Karabo Mokoena
Content producer
3 minute read
19 Mar 2021
3:31 pm

Hungry pregnant women are giving birth to stunted children, feeding the cycle of poverty

Karabo Mokoena

When others easily settle their pregnancy cravings, some pregnant women crave for the first and only meal of the day.

Picture: Freestocks on Unsplash

Poor nutrition in pregnant women and newborn children leads to stunting which is the leading cause of potential hindrance in children.

According to the United Nations International Children’s Fund, the first 1 000 days of a child’s life form the “foundations for optimum health and development across the lifespan are established”.

Living below poverty lines is an impediment to gaining optimum health and delays the development of many children.

What is stunting?

According to the World Health Organisation, “stunting is the impaired growth and development that children experience from poor nutrition, repeated infection, and inadequate psychosocial stimulation”.

Poor nutrition, repeated infection, and inadequate psychosocial support are directly linked to living below the poverty lines

In a mission to decrease stunting in South Africa by 2030, the SA-based campaign Grow Great has collaborated with other organisations such as Embrace, Flourish Network, and Sikunye. Together they aim to develop initiatives that have a meaningful impact on the lives of mothers and children.

According to Grow Great, under-nutrition is the biggest contributor to stunting. Other issues that lead to stunting in mothers and babies are:

  • A stressed-out mother;
  • Nutritionally poor diets;
  • Early introduction of solids.

A pregnant woman who lost a job because of her pregnancy is bound to experience maternal distress considering that she is expecting and has no sources of income. Some of these women don’t have the support of their partners and have to fend for themselves. After birth, maternal distress may lead to shorter breastfeeding rates, thus an early introduction of solids.

To eradicate this, they have developed initiatives targeted at pregnant moms and their newborn kids. The Grow Great Campaign believes that “social protection in the form of income or nutrition support has been shown to have a positive impact on maternal and child health outcomes”.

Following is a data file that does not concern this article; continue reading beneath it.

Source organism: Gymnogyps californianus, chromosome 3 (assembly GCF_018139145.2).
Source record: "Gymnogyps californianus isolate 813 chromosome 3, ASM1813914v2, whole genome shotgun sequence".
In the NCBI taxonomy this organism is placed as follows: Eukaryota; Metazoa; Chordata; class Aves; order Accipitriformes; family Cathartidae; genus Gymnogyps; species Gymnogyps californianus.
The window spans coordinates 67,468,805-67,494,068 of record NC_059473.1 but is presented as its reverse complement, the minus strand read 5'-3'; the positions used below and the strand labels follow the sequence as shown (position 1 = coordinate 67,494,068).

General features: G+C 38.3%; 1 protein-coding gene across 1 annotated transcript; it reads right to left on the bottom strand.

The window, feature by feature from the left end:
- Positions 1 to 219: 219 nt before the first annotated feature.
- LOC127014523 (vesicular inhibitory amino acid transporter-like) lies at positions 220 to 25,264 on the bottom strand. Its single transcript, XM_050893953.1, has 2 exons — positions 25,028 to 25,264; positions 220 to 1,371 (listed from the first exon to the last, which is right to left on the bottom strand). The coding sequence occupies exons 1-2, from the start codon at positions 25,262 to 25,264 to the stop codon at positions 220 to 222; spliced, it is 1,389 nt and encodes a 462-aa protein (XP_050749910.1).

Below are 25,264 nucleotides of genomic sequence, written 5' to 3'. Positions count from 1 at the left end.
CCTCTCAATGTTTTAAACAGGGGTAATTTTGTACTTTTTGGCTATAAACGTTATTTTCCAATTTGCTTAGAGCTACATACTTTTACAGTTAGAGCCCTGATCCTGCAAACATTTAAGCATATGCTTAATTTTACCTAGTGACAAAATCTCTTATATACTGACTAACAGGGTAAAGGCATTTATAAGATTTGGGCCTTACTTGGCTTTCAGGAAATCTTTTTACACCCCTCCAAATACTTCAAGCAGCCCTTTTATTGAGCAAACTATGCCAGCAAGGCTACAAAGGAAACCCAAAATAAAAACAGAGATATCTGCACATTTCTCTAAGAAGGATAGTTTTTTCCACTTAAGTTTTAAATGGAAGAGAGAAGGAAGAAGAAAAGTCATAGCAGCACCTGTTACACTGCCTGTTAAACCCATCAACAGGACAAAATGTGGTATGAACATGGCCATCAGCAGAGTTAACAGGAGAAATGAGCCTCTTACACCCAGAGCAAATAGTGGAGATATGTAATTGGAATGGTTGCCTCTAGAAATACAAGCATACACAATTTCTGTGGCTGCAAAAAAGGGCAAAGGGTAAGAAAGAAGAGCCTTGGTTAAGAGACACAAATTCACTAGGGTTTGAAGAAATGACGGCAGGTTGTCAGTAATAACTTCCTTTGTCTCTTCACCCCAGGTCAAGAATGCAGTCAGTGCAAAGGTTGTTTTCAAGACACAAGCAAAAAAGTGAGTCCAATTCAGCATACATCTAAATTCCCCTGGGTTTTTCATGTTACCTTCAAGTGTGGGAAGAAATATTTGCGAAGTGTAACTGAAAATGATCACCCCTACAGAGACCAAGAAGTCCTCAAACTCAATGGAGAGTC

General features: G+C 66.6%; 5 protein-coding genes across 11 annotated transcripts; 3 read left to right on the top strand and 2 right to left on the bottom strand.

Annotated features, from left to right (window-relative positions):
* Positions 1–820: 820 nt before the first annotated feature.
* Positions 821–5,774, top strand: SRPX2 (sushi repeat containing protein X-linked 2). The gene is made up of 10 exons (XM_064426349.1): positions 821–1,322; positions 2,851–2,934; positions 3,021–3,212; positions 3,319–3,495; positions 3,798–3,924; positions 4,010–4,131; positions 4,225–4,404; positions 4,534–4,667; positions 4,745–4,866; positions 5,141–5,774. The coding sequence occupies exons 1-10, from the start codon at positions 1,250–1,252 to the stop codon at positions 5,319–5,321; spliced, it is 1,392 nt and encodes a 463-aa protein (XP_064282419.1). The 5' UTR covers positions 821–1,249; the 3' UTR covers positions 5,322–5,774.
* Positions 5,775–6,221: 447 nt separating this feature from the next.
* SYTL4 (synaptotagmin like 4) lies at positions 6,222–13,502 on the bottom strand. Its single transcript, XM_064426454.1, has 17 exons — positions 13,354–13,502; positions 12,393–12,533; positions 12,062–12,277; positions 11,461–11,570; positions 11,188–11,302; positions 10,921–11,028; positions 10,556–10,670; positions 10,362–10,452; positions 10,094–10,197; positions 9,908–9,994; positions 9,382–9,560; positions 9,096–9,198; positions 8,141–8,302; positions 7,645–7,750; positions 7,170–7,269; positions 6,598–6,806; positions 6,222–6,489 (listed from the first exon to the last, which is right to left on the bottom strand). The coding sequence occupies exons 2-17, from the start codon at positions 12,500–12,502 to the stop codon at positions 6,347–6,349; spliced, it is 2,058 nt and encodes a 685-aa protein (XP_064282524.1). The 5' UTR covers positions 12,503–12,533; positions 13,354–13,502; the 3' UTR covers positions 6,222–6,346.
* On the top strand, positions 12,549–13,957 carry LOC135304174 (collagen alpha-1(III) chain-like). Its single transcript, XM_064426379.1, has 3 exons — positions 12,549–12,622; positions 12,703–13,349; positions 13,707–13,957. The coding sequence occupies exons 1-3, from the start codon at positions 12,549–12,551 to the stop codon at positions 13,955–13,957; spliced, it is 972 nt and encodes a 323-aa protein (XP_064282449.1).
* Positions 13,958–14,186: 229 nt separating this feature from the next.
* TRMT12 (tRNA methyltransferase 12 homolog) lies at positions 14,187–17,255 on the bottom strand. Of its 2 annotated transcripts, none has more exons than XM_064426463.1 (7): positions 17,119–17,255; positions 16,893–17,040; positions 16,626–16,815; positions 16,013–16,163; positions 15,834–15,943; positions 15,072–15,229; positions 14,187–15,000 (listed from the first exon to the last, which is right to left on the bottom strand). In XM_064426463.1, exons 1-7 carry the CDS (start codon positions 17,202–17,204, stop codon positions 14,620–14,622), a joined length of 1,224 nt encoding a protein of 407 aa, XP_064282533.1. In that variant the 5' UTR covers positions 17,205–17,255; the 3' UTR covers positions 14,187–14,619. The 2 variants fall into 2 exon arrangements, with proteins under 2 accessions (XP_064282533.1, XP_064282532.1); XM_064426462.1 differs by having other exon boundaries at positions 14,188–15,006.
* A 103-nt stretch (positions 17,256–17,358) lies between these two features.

This is why they are advocating for a maternal support grant, and you can support this initiative by signing here. Unemployed mothers are facing harder challenges due to Covid-19 as the pandemic has exacerbated their challenges, taking them further down the poverty line.

 

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In collaboration with the Stellenbosch University, the Grow Great Campaign launched the CoCare Maternal Support Study report that shows the links between maternal support, poverty, and mental health among pregnant women.

A cycle of poverty

Children that are born stunted are placed at a disadvantage and may experience the below effects:

  • Delayed brain development;
  • Children are less likely to finish school;
  • Earning potential is lowered;
  • Suffer from obesity and other diseases;
  • Continue to live in poverty.

Children that grow up in these circumstances become mothers themselves that give birth to stunted children. This leads to a further continuation of poverty unless initiatives are put into place to revert this.

Being pregnant and hungry do not go hand in hand, and citizens and organisations combined can make a visible difference in communities that are in dire need of support. One in four children in SA are stunted, and this shocking statistic has to be lowered to give children a better chance to flourish.

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